CDC Director Caught Red Handed, Resigns

JM Ashby
Written by JM Ashby

Among many other things, it was Brenda Fitzgerald's job as director of Centers for Disease Control and Prevention (CDC) to convince people that smoking is bad, but Politico first reported last night that she was trading tobacco stocks even after she became the director.

Buying shares of tobacco companies raises even more flags than Fitzgerald’s trading in drug and food companies because it stands in such stark contrast to the CDC’s mission to persuade smokers to quit and keep children from becoming addicted. Critics say her trading behavior broke with ethical norms for public health officials and was, at best, sloppy. At worst, they say, it was legally problematic if she didn't recuse herself from government activities that could have affected her investments.

Fitzgerald explained herself to Politico by saying her financial account manager "purchased some potentially conflicting stock holdings" without her direction.

You can believe that if you want to, but it may not matter because Fitzgerald has now resigned.

A statement Wednesday from the Department of Health and Human Services said Fitzgerald’s complex financial interests had caused conflicts of interest that made it difficult to do her job. Alex Azar, who was sworn in as head of the department Monday, accepted her resignation.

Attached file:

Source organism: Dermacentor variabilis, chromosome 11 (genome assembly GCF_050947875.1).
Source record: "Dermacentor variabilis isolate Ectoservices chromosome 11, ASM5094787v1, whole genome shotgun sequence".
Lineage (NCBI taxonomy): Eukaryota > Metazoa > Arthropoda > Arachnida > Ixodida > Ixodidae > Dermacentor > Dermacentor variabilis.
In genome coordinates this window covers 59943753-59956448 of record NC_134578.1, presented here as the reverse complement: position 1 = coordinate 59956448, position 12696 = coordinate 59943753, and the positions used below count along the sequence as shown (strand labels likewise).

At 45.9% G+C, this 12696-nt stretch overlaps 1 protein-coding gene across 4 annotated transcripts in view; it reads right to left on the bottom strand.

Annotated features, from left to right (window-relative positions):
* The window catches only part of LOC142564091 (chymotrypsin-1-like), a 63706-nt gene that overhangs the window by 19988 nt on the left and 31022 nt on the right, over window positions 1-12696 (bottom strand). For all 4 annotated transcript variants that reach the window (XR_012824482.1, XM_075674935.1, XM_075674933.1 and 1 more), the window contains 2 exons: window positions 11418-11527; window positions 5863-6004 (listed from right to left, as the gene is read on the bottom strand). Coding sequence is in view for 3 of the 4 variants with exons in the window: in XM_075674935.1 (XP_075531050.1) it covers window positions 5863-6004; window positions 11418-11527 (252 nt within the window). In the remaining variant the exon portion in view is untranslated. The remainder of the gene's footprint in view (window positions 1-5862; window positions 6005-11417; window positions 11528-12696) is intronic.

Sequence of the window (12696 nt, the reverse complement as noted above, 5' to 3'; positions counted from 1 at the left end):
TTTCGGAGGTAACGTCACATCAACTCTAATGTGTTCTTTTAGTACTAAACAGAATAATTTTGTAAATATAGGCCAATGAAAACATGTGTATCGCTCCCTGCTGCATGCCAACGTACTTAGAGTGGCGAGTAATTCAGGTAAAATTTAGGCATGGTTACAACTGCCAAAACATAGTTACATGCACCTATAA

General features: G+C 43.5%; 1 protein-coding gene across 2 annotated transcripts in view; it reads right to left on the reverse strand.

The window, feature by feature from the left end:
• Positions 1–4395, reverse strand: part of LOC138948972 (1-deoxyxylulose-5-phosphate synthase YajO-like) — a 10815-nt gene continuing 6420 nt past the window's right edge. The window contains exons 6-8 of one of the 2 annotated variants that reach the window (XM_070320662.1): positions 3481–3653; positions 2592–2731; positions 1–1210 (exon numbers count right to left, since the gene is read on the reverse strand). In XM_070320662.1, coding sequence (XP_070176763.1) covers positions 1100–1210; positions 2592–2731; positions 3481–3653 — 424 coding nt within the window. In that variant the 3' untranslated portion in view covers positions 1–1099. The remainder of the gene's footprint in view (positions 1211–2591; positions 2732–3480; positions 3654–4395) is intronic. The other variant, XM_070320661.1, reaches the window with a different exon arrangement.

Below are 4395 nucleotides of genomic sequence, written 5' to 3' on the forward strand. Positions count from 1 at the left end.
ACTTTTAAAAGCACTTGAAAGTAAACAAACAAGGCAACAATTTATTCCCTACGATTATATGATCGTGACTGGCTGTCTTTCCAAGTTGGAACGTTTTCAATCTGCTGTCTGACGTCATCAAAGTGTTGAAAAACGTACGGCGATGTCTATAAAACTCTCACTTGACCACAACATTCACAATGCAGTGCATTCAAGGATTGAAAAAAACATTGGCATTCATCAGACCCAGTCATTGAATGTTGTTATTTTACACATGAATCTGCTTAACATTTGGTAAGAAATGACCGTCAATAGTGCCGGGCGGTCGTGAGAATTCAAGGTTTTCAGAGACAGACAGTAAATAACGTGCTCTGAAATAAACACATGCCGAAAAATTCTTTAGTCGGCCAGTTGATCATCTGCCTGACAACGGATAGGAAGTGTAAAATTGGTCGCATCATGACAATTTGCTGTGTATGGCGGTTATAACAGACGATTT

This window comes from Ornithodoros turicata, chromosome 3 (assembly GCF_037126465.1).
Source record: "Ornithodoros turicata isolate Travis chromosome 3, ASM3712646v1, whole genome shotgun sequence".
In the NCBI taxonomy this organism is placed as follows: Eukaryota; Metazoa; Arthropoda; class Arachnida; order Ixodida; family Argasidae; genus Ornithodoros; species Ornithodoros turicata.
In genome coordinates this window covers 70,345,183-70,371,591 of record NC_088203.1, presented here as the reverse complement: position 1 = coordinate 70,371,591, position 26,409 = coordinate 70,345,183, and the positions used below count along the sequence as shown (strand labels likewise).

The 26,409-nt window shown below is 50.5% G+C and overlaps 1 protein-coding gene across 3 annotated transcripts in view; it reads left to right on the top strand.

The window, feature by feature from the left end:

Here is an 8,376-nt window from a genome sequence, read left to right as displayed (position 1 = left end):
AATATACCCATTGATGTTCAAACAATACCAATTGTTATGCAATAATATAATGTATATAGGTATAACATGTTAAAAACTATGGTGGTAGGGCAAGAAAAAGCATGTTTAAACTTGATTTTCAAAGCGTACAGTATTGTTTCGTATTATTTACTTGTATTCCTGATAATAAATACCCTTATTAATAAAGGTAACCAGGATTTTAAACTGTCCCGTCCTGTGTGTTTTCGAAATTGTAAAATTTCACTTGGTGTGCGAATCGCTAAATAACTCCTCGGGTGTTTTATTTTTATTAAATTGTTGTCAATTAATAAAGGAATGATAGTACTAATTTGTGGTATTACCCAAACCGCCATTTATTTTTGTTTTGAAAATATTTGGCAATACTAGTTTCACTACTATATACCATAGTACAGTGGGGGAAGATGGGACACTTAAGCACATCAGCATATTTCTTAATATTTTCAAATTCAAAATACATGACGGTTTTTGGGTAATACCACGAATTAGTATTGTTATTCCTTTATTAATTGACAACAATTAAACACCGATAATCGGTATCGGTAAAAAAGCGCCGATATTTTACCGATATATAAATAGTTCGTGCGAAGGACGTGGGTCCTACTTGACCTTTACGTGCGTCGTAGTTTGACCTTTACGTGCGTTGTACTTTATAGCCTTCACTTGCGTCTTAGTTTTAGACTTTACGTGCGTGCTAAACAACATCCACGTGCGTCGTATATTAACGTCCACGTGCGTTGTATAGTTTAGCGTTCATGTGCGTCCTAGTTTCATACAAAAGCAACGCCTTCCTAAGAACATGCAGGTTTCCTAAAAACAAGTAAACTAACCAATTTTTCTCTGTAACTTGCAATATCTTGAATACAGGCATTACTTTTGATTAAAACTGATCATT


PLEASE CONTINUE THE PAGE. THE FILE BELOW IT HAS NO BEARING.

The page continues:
This is all outrageous but, at the same time, the man with the ultimate conflict of interest is still in the White House.

This culture of corruption starts at the top.

  • muselet

    Not only did Brenda Fitzgerald purchase tobacco company shares, she held shares in healthcare companies while serving as director of CDC.

    It’s bitterly amusing that the Trump administration has cut her loose, citing her *ahem* “complex financial interests,” since those weren’t exactly secrets before she was appointed.

    I’m running out of synonyms for “corrupt.”


  • Dread_Pirate_Mathius

    I can’t purchase any single name stocks or derivatives on single name stocks. I literally cannot buy Apple or IBM.


    Because I work at a hedge fund, and the burden of avoiding any semblance of even the slightest conflict of interest means that I need pre-approval to take a piss. You can forget about trading a name that’s in our portfolio – or ever was in our portfolio – or that we’re considering. I can only sell what I had when I started – with pre-approval. And once they’re sold, I can’t buy them back. Ever.

    And it’s not like I can really do anything to the value of a stock. But it’s so imperative that we remain completely above reproach that we abide by these draconian rules.

    Why do we hold high ranking government officials to a lower standard?

    • muselet

      We don’t. Certain parties who shall remain nameless (as John Oliver said, paraphrasing, “When anyone says his name, he has a shattering orgasm.”), though, do.

      That’s what ethics lawyers are for, to keep this kind of crap from happening. Steve Benen this morning:

      As Richard Painter, who served as George W. Bush’s chief ethics lawyer, put it, “You don’t buy tobacco stocks when you are the head of the CDC. It’s ridiculous.”

      And for Brenda Fitzgerald to blame her “financial account manager” doesn’t pass the giggle test.


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